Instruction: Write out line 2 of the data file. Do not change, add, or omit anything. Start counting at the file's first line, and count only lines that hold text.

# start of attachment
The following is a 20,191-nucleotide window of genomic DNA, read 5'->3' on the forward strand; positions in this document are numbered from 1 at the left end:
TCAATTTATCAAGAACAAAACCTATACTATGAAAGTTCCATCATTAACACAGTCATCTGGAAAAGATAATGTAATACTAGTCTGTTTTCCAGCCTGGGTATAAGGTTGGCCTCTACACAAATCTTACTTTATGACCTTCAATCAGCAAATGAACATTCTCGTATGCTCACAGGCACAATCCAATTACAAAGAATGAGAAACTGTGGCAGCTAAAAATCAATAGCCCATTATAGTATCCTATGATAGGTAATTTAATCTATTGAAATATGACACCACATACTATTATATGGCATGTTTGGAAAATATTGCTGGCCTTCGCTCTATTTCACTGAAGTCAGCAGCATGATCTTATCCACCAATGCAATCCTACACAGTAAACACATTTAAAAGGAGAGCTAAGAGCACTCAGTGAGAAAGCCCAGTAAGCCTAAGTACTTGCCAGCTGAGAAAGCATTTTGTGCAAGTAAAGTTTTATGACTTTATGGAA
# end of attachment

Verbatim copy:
TCAATTTATCAAGAACAAAACCTATACTATGAAAGTTCCATCATTAACACAGTCATCTGGAAAAGATAATGTAATACTAGTCTGTTTTCCAGCCTGGGTATAAGGTTGGCCTCTACACAAATCTTACTTTATGACCTTCAATCAGCAAATGAACATTCTCGTATGCTCACAGGCACAATCCAATTACAAAGAATGAGAAACTGTGGCAGCTAAAAATCAATAGCCCATTATAGTATCCTATGATAGGTAATTTAATCTATTGAAATATGACACCACATACTATTATATGGCATGTTTGGAAAATATTGCTGGCCTTCGCTCTATTTCACTGAAGTCAGCAGCATGATCTTATCCACCAATGCAATCCTACACAGTAAACACATTTAAAAGGAGAGCTAAGAGCACTCAGTGAGAAAGCCCAGTAAGCCTAAGTACTTGCCAGCTGAGAAAGCATTTTGTGCAAGTAAAGTTTTATGACTTTATGGAA